Dozens of Wellington bus drivers to strike as students head back to school

Dozens of Hutt Valley bus drivers are planning to strike on Monday, just as students head back to school.

Wellington's Tramways union that represents the drivers says it's protesting unlawful and dangerous shift schedules set by bus operator Tranzit. 

The union lodged a strike notice on Friday night that will see 50 drivers walk off the job early on Monday.

"Someone starts and they work five and a half hours and have half an hour off for a meal break, work another half an hour, then have two hours off unpaid, then have half an hour on, then another meal break, and then work for another five hours," Tramways Union representative Graeme Clarke said.

But in a statement Tranzit says all driver shifts are in line with regulations.

It says it has talked to Tramways Union in the last six weeks and is open to discussing a possible collective agreement.

However, Graeme Clark said Tranzit has not been forthcoming with these negotiations.

"Six weeks ago they said they'd start negotiations with the union within seven days, and we're still waiting, they have done absolutely nothing," he said.

The strike action is the latest issue in a week plagued by problems for Tranzit as it started running half of the bus routes in the capital.

The regional council, which gave it the contract, acknowledged there are issues with a shortage of bus drivers and technical problems with the bus stop alert system.

"It will be difficult for the next week or two probably and there will be more complaints, and you know on behalf of the council all I can do is really apologise for that and assure people that it will get better," Greater Wellington Regional Council chairman Chris Laidlaw said.

Despite the strike action, Tranzit says it's ready for the back to school rush, come Monday morning. 

Wellington’s Tramways union says it’s protesting unlawful and dangerous shift schedules. Source: 1 NEWS



Dog sniffs out drugs hidden in socks mailed to prisoner

A drug detector dog at Manawatū prison sniffed out more than 11 grams of cannabis oil that were hidden in a pair of socks mailed to a prisoner.

The prison's acting director Graham Dack said the socks and drugs were handed over to police this week, and inquiries were underway to find out who sent them.

Drugs and other contraband created a dangerous environment for staff and prisoners, Mr Dack said.

"Being affected by drugs prevents prisoners from fully engaging in the education, employment and rehabilitation programmes that can help them live a life free from crime when they are released.

"It is disappointing when we see people try to push boundaries in order to get drugs or other contraband in to prisoners.

"We want people who try to introduce items into prisons to know that we will find them and you will face consequences."

There are 25 detector dog teams operating across the country and it was detector dog Zena who made this particular find.

Socks used to try and smuggle drugs into Manawatu Prison. Source: Supplied

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NZ Muslim community angry alt-right speakers given Kiwi working visas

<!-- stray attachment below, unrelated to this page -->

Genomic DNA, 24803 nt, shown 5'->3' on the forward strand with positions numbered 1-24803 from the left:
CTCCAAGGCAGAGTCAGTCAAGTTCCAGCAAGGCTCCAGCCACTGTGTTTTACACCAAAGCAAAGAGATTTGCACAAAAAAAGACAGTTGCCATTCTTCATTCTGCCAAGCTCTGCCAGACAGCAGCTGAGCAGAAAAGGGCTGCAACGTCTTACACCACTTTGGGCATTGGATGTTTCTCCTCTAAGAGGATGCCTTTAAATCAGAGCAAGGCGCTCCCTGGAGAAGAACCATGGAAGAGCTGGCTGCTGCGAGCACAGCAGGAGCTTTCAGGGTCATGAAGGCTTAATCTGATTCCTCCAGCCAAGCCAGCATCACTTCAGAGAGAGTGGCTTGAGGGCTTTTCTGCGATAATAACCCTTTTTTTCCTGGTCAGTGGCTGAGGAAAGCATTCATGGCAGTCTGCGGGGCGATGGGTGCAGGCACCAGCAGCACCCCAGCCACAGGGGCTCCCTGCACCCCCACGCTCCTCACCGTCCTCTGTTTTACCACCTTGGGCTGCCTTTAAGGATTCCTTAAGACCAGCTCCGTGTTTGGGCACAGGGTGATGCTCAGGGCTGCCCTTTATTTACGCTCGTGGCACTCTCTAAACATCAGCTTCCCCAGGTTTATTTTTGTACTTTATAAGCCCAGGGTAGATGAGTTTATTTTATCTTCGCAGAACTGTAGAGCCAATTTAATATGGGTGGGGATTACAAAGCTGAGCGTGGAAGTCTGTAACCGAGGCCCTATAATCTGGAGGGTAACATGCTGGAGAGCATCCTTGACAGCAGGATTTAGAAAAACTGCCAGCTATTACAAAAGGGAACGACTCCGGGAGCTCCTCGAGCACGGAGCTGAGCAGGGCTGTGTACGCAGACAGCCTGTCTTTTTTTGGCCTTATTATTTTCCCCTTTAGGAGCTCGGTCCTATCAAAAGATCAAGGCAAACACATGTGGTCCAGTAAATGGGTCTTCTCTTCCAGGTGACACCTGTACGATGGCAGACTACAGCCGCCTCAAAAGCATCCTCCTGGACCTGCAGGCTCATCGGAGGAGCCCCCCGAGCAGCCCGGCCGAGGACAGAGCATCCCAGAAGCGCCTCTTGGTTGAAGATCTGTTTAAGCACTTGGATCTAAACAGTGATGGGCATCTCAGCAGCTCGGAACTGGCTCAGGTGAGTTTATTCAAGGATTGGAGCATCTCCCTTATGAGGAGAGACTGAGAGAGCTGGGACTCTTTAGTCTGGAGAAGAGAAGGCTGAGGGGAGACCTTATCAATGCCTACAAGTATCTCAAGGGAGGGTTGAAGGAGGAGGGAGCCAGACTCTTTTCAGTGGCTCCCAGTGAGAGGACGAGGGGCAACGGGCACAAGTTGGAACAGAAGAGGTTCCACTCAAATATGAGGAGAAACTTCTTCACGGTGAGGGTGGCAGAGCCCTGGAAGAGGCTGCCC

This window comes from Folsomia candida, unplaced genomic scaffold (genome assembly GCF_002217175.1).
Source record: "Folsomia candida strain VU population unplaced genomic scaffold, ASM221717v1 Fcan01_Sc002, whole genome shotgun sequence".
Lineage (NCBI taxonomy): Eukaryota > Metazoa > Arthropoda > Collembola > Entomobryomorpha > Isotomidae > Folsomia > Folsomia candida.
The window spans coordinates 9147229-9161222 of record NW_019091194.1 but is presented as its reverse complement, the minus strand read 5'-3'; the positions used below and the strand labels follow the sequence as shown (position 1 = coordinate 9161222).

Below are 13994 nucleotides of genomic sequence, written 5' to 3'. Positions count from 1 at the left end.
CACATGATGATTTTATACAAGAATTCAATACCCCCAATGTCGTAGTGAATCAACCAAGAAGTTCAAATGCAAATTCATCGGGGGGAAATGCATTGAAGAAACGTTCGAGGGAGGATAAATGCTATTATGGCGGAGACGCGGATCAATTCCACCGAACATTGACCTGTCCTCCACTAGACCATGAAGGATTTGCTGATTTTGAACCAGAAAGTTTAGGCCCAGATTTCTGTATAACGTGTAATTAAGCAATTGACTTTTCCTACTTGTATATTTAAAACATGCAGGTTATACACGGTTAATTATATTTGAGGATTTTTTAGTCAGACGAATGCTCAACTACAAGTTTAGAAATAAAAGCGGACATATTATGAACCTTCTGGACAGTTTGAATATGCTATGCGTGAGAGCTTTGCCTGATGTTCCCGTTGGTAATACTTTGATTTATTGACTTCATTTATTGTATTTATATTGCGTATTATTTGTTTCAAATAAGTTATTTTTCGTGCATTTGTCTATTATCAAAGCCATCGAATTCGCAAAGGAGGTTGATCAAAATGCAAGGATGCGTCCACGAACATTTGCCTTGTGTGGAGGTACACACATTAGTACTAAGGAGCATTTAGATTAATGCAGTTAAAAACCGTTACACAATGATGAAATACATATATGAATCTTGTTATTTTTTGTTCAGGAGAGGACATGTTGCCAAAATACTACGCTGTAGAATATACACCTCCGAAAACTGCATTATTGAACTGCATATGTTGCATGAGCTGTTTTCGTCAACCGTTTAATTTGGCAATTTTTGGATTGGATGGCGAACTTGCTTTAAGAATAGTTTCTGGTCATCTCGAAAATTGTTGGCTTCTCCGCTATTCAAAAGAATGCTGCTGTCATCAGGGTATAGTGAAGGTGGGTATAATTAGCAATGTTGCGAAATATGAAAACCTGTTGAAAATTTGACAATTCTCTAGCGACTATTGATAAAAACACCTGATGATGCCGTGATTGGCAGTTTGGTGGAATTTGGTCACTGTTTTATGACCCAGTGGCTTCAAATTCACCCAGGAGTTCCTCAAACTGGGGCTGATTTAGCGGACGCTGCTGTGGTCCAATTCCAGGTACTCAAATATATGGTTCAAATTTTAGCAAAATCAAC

New Zealand's Muslim community is angry that two controversial alt-right speakers have been allowed to work in the country.

Lauren Southern and Stefan Molyneux were banned from speaking at Auckland Council's Bruce Mason Centre, but were yesterday granted working Visas by Immigration New Zealand.

The two Canadians are known for their Islamophobic views and the Federation of Islamic Associations of New Zealand president, Hazim Arafeh, expressed his displeasure after the visa announcement.

"This type of speech makes all Muslims of the world very, very angry.

"There's a lot of tension in the community - there's a lot of profiling of Muslims and that's not conducive to the public good."

The two speakers are used to finding themselves at the centre of controversy.

Lauren Southern turned up to an event for survivors of sexual assault carrying a sign that said: "There is no rape culture in the West." She also wrote a book called Barbarians: How Baby Boomers, Immigrants and Islam Screwed my Generation.

Her speaking partner, Stefan Molyneux, subscribed to a conspiracy theory about a white genocide and claimed that violence was caused by how women treat children.

Such views prompted Auckland Council to ban them from speaking at its venues.

But Immigration Minister Ian Lees-Galloway said they were still entitled to work here.

"The grounds on which someone can be excluded from New Zealand involve things like being involved in a terrorist organisation, being convicted of a crime or have clearly been involved in inciting violence.

"None of those applied to those two people."

Event promoter David Pellowe said moves were underway to try and secure a private venue for the two speakers but it was proving difficult.

A group of prominent New Zealanders, including former National Party leader Don Brash, formed the Free Speech Coalition after the council issued its ban.

The group yesterday filed papers in the High Court to try and get the ban overturned, and member Stephen Franks welcomed the latest decision to grant visas.

"The minister said it exactly right: You might not like something but you still defend their right to come here and say it."

The two provocateurs are currently in Australia, a trip that has not been without controversy.

Ms Southern, who arrived at an event wearing a T-shirt that read, "It's okay to be white," was billed $68,000 by Victoria Police for the extra officers that had to be deployed due for her safety.

Organisers of the New Zealand leg of the tour hope to bring the speakers across the Tasman around August 3. 

Canadian conservative and libertarian activist Lauren Southern. Source: rnz.co.nz


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